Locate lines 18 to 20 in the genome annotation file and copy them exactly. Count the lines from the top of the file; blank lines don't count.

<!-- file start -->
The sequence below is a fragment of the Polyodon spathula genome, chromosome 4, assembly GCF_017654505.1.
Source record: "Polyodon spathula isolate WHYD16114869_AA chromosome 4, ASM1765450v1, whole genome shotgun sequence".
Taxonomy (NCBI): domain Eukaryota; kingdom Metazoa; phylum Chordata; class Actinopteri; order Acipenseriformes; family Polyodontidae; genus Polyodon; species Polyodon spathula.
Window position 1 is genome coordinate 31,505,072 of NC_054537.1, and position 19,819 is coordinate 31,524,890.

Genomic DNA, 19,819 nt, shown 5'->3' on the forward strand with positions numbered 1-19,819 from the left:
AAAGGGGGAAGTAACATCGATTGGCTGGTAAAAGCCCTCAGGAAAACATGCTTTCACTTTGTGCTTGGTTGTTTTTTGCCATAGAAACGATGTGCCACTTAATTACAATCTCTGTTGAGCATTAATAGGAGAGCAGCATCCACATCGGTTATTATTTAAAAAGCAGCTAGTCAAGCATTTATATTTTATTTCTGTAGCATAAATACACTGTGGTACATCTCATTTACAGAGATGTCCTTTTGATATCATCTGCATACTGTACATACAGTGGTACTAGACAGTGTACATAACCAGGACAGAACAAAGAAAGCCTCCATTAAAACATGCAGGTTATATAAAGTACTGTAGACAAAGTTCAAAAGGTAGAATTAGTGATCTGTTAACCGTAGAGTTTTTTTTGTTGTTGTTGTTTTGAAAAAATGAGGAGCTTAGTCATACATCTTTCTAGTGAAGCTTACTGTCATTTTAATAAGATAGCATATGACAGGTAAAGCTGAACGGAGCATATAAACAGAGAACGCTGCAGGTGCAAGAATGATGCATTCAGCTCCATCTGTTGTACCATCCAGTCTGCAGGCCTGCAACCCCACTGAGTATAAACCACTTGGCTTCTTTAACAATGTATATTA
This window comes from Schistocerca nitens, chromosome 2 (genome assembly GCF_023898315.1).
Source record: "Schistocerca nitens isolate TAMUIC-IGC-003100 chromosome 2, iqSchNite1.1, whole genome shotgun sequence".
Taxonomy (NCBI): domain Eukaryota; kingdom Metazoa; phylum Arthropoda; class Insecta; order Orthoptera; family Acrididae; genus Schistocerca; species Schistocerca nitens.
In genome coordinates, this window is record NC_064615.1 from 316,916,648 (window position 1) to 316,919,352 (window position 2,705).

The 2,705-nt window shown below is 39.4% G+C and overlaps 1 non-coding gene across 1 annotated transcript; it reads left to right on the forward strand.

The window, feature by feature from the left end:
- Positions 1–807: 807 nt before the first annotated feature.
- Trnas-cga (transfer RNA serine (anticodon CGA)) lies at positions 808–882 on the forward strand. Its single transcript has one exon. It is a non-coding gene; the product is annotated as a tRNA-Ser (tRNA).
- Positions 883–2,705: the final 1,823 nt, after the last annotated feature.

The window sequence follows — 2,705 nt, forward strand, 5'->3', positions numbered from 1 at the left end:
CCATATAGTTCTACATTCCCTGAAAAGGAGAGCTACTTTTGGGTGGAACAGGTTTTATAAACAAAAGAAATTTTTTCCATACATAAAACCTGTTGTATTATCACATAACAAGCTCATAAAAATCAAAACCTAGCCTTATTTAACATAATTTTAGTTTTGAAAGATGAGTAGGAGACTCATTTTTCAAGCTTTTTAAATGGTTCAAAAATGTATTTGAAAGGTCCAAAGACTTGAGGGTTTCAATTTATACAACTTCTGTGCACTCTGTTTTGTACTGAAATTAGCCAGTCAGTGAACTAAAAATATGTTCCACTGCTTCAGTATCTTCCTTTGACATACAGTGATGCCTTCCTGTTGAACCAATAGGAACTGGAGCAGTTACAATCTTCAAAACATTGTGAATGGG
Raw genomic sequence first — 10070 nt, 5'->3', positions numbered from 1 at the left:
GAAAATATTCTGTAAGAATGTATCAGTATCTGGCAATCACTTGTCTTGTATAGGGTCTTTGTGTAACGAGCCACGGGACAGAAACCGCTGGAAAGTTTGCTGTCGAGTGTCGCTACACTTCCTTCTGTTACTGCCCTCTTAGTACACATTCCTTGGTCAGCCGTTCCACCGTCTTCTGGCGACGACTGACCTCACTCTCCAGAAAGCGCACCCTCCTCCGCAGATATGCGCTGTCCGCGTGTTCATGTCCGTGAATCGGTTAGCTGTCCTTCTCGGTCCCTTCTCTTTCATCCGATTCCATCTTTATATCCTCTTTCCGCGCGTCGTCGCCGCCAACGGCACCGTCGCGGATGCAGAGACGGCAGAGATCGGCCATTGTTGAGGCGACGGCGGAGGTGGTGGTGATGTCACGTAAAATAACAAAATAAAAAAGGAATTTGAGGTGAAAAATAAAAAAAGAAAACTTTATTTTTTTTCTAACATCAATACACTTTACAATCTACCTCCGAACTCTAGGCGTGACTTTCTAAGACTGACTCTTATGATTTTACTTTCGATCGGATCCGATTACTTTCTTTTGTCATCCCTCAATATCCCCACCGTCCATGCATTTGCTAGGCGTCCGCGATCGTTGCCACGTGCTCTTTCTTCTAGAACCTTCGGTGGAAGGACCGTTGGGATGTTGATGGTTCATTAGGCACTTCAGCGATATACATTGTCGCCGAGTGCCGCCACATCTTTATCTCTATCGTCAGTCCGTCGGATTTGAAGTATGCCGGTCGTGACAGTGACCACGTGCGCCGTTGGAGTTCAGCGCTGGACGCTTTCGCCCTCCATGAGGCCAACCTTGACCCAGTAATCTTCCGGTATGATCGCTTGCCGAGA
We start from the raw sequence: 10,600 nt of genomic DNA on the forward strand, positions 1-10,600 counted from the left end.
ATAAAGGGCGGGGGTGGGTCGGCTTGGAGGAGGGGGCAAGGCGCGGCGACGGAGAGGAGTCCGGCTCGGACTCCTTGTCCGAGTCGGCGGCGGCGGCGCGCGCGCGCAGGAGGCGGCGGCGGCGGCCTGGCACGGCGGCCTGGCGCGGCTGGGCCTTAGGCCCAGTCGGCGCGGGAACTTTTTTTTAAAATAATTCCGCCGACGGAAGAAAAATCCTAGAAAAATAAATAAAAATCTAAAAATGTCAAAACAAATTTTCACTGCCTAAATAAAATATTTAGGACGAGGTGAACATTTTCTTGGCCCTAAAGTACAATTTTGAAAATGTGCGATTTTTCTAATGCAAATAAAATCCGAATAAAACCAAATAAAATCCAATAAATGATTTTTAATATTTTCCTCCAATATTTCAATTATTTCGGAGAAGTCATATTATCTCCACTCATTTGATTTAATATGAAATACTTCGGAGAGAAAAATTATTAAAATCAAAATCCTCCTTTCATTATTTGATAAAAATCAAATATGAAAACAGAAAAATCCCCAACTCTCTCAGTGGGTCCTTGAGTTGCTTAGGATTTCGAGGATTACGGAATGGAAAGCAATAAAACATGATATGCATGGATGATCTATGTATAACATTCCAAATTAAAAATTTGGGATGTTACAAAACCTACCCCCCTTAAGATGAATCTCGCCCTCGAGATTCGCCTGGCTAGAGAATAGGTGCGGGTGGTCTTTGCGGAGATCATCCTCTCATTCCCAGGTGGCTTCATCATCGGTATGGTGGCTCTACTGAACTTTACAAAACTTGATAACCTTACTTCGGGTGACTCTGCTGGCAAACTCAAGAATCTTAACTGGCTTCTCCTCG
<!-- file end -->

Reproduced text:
Raw genomic sequence first — 10070 nt, 5'->3', positions numbered from 1 at the left:
GAAAATATTCTGTAAGAATGTATCAGTATCTGGCAATCACTTGTCTTGTATAGGGTCTTTGTGTAACGAGCCACGGGACAGAAACCGCTGGAAAGTTTGCTGTCGAGTGTCGCTACACTTCCTTCTGTTACTGCCCTCTTAGTACACATTCCTTGGTCAGCCGTTCCACCGTCTTCTGGCGACGACTGACCTCACTCTCCAGAAAGCGCACCCTCCTCCGCAGATATGCGCTGTCCGCGTGTTCATGTCCGTGAATCGGTTAGCTGTCCTTCTCGGTCCCTTCTCTTTCATCCGATTCCATCTTTATATCCTCTTTCCGCGCGTCGTCGCCGCCAACGGCACCGTCGCGGATGCAGAGACGGCAGAGATCGGCCATTGTTGAGGCGACGGCGGAGGTGGTGGTGATGTCACGTAAAATAACAAAATAAAAAAGGAATTTGAGGTGAAAAATAAAAAAAGAAAACTTTATTTTTTTTCTAACATCAATACACTTTACAATCTACCTCCGAACTCTAGGCGTGACTTTCTAAGACTGACTCTTATGATTTTACTTTCGATCGGATCCGATTACTTTCTTTTGTCATCCCTCAATATCCCCACCGTCCATGCATTTGCTAGGCGTCCGCGATCGTTGCCACGTGCTCTTTCTTCTAGAACCTTCGGTGGAAGGACCGTTGGGATGTTGATGGTTCATTAGGCACTTCAGCGATATACATTGTCGCCGAGTGCCGCCACATCTTTATCTCTATCGTCAGTCCGTCGGATTTGAAGTATGCCGGTCGTGACAGTGACCACGTGCGCCGTTGGAGTTCAGCGCTGGACGCTTTCGCCCTCCATGAGGCCAACCTTGACCCAGTAATCTTCCGGTATGATCGCTTGCCGAGA
We start from the raw sequence: 10,600 nt of genomic DNA on the forward strand, positions 1-10,600 counted from the left end.